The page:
In the pantheon of photography, there is always room for someone that has spent the last 50 years taking pictures of America as it has grown and changed. The San Francisco Museum of Modern Art decided to honor Lee Friedlander, just such an artist, with a giant exhibit.
With an ouvre that vast, the gallery decided to go for a roughly chronological setup, showing the artist's work from the 60es to present times in a series of walls that, mostly, each come with a thematic setup. When I say that you easily get lost as to what the next wall should be (left or right?), you'll just as easily guess that Mr. Friedlander shows a remarkable unity of style from the first to the last picture.
In mostly black-and-white work, Mr. Friedlander establishes the common as his major theme. While portraits were his entry into photography, he seems much more interested in landscapes. In particular, he's fascinated by the way mirrors and glass surfaces modify our perception of reality.
In a series of pictures, the center is handed over to a car's side view mirror. We see what the mirror shows (behind the camera), while the left and right display what the camera sees directly. The effect is that of a natural triptych, especially because Mr. Friedlander loves selecting environments in which the right side is fundamentally different from the left.
Other pictures use windows and mirrors for humoristic effect, displaying the artist in the process of creation. We get a clear picture of the photographer, this way, from his early years to the round, Hitchcock-like figure of the later years. His wife and friends feature prominently. The kids only occasionally.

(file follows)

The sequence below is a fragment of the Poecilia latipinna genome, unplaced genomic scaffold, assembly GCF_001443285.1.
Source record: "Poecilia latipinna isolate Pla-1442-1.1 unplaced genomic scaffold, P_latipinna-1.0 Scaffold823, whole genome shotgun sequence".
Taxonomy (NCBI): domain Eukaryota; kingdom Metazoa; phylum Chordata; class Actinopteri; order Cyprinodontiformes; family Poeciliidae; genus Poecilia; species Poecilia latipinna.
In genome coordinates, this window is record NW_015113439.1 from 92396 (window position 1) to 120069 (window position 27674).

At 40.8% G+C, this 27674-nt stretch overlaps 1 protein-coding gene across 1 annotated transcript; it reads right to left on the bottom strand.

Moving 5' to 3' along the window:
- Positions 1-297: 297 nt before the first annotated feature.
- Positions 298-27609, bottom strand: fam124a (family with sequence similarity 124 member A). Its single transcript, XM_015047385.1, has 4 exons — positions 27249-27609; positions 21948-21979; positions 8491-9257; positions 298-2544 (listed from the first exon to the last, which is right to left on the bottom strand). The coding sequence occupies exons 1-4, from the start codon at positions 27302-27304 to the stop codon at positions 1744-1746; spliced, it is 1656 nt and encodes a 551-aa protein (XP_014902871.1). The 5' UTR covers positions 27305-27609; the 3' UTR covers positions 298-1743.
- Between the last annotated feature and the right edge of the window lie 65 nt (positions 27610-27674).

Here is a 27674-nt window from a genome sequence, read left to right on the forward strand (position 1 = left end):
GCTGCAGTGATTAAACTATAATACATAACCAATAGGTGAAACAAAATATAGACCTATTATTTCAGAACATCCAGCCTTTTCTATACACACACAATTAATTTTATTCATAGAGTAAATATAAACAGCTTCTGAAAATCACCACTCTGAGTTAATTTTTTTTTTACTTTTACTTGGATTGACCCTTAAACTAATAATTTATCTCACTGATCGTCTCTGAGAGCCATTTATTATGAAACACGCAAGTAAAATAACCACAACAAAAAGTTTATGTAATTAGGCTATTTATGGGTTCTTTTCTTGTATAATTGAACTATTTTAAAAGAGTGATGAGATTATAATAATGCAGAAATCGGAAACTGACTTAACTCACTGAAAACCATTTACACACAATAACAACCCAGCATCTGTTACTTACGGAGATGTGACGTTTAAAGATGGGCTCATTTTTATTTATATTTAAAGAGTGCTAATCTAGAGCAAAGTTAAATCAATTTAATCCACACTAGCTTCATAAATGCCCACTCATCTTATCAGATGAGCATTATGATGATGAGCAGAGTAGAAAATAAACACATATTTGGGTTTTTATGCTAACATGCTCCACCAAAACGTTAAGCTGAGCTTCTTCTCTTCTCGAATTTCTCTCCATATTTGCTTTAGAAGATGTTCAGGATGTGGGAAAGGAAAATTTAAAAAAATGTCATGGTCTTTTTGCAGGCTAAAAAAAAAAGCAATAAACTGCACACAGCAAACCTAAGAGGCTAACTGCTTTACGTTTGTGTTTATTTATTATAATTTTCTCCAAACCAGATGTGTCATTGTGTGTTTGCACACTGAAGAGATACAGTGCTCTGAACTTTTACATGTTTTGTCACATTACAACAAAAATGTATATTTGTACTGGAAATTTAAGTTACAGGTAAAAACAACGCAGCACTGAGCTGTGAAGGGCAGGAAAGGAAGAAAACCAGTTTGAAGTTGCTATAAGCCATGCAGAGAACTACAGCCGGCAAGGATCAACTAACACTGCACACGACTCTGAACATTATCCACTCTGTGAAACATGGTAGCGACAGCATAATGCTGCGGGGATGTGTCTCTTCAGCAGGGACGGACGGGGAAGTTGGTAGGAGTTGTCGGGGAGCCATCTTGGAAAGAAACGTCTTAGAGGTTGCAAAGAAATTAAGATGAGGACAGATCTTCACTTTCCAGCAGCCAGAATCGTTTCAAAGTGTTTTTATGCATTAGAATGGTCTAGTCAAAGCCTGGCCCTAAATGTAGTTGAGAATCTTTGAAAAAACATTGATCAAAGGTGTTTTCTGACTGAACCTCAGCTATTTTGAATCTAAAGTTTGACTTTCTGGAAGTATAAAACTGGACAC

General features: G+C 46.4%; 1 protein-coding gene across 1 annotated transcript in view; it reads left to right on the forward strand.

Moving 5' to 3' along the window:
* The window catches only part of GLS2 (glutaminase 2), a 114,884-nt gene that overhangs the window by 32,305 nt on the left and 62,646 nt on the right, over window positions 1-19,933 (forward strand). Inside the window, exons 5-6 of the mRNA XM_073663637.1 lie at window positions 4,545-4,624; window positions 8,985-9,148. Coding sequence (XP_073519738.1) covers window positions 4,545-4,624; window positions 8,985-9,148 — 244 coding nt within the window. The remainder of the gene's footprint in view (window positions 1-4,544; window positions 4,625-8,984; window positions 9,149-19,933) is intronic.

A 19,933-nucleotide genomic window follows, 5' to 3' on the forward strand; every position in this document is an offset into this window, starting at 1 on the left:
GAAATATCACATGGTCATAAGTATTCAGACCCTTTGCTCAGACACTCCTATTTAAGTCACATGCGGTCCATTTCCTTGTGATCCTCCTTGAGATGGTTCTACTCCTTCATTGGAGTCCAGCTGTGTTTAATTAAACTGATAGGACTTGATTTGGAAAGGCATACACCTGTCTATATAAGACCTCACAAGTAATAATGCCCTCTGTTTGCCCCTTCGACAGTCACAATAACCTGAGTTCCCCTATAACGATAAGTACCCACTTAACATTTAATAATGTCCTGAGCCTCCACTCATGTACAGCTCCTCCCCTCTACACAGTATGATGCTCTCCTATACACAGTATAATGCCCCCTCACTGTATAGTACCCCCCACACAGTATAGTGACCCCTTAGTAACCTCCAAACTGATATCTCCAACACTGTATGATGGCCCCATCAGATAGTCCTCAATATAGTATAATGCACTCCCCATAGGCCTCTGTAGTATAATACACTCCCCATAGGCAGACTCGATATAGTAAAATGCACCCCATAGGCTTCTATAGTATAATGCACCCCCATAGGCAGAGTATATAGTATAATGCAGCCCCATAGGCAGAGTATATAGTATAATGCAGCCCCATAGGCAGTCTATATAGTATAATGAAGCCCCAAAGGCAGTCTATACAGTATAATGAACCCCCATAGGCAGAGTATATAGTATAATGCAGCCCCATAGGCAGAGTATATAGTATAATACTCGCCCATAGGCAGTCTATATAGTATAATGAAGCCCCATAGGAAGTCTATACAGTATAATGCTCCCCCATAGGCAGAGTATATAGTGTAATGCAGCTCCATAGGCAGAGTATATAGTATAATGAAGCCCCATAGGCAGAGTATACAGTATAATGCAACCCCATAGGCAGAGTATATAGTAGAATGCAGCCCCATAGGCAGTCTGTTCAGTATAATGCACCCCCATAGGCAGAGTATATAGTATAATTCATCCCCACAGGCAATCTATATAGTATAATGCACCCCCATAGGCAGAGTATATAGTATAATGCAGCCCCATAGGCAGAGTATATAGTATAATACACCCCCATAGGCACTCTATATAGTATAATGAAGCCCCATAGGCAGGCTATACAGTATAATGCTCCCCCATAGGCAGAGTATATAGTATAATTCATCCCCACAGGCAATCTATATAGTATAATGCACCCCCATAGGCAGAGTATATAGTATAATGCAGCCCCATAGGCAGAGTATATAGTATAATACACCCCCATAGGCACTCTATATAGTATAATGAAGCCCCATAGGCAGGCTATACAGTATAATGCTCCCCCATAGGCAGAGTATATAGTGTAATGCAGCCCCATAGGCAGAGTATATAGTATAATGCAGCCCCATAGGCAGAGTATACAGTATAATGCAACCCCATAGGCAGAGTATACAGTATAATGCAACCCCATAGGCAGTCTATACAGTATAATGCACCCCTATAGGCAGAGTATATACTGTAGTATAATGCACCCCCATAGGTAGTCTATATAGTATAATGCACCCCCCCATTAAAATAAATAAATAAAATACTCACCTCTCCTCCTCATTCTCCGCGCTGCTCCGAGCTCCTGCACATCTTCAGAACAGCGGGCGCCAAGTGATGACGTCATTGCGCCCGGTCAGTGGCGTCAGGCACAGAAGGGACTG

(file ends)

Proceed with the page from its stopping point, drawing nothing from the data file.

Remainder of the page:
Aside from the "mirror" pictures, the collections shows a few other major themes in the oeuvre. A book of American monuments shows off masterful creation of scenes. One picture, in particular, remains in my mind: that of a statue photographed in front of a railway bridge. The bridge aligns with a railing just below it, creating a spectral effect in the background, erasing the horizon to a mere idea, enhancing the monument's effect in the foreground.
Pictures of nature are consistently surprising, for they seem to always carry too much in them. Mr. Friedlander seemed to prefer pictures of nature at its most complex, with branches, leaves, slithering. The contrast between the pictures of Yosemite in the exhibit with the more famous ones taken by Ansel Adams couldn't be more striking, for in the latter the canon is eternity, in the former it's the passing of the instant.
Nudes seem not to be Mr. Friedlander's forte, either. The wall of nudes in the exhibit is replete with a collection of ugliness, and it seems that the artist liked taking pictures of women in their most deformed poses imaginable.
Mr. Friedlander is alive and well, and according to the exhibit probably still working strong. He did a photo shoot at the fashion week in New York a couple of years ago, surprising us with shots that don't look New Millennium. It is as if time had stood still for him.